At the same time, James Richards’ poster Donʼt Worry is inspired by a quote by Joseph Albers and is part of an ongoing project by James and artist Matt Keegan. He works with existing text, accessible images and footage from disparate sources that he then remixes and returns back into the world.
Aldrin Valdez tells his story through an installation that is a personal mix of collage and family photos, piecing together memories of his childhood. He presents images of being a child in the Philippines, photos of his parents in the U.S. when he and his siblings had not immigrated to America yet, and collages that explore patterns and surfaces.
Exploring identity and memory, Sam Vernon creates fictional characters that symbolize parts of her culture while blending aspects of neo-futurism with stereotypes, images, spirits and ghosts. Her work takes the form of drawing, painting, installation, photography and printmaking to pay homage to the past, while addressing questions of postcoloniality, racialization, sexuality and historical memory. Her work reminds us that our ghosts and past histories always remain with us and at times are unsettling and challenge us to remember.
The exhibition is on view from May 4th to May 27th 2012. The opening reception will feature a performance by Marni Kotak. In conjunction with the exhibition, on Sunday, May 20th, there will be an event on deportation titled Retracing I.C.E., organized by artist Camilo Godoy. On Sunday, May 27th, there will be a salon organized by Ted Kerr and Kris Nuzzi titled I am not alone in this way, featuring live performances that invite viewers to consider how our most intimate ways of being—striving and surviving, often in a hostile world—can be viewed as responsible for positive social change.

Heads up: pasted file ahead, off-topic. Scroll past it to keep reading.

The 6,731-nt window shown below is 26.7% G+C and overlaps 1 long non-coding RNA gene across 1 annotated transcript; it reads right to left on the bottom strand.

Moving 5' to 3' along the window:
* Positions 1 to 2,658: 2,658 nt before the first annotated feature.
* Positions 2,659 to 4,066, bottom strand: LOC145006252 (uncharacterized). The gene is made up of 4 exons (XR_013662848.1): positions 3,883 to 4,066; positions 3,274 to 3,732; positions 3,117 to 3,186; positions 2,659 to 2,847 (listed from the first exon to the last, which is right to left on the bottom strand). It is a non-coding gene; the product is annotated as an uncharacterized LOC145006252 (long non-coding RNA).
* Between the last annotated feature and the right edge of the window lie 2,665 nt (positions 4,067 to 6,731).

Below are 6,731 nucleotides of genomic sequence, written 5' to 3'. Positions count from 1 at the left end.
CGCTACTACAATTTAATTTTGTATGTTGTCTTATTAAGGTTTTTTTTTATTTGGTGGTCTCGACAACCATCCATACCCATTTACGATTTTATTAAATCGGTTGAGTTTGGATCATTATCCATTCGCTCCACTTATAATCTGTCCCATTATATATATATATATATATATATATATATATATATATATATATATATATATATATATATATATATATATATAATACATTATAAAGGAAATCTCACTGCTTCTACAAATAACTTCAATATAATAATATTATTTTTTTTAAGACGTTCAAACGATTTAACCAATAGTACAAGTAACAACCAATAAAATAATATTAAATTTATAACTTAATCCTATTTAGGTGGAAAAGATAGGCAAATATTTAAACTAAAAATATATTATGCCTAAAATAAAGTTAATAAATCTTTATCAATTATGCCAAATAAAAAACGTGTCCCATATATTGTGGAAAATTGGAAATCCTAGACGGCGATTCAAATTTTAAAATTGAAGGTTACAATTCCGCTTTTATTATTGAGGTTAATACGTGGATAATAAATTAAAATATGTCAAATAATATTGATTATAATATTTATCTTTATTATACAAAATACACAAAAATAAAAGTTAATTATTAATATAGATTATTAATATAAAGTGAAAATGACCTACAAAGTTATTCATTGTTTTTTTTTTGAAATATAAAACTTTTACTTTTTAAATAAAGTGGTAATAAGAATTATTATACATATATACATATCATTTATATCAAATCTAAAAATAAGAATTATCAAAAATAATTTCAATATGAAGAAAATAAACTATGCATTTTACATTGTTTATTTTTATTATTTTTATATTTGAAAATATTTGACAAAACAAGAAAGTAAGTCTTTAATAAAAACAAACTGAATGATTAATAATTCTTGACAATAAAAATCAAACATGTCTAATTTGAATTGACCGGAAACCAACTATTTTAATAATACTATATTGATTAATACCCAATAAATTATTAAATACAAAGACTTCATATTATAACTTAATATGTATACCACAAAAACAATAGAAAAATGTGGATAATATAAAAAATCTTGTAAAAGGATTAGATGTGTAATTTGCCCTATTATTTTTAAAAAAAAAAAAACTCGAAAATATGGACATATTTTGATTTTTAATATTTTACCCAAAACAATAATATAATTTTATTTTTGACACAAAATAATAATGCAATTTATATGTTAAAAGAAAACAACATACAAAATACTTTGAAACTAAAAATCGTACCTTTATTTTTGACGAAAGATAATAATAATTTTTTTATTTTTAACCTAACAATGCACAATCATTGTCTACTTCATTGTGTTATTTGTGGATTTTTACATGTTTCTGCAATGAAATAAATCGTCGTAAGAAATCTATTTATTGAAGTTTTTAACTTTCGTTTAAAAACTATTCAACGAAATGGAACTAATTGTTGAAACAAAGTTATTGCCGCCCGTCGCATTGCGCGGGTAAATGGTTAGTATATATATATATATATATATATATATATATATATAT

Kris Nuzzi is a Brooklyn based independent curator and currently works as an art advisor. She received her BA in art history from Pratt Institute in Brooklyn and her MA in the art market from the Fashion Institute of Technology in New York, where her focus was site-specific installation art. She is the 2011-2012 recipient of the Lori Ledis Curatorial Fellowship, where she had the opportunity to curate the exhibition Figured as well as organize the public program Embody at the BRIC Rotunda Gallery. She is a former intern and continued supporter and volunteer for Visual AIDS, using art to fight AIDS through initiating dialogue and supporting HIV+ artists to remind us that AIDS is not over.
April 6- 28, 2012
Opening Reception: Friday, April 6, 6-9pm
Curated by: Zoe Pettijohn Schade and Christopher Schade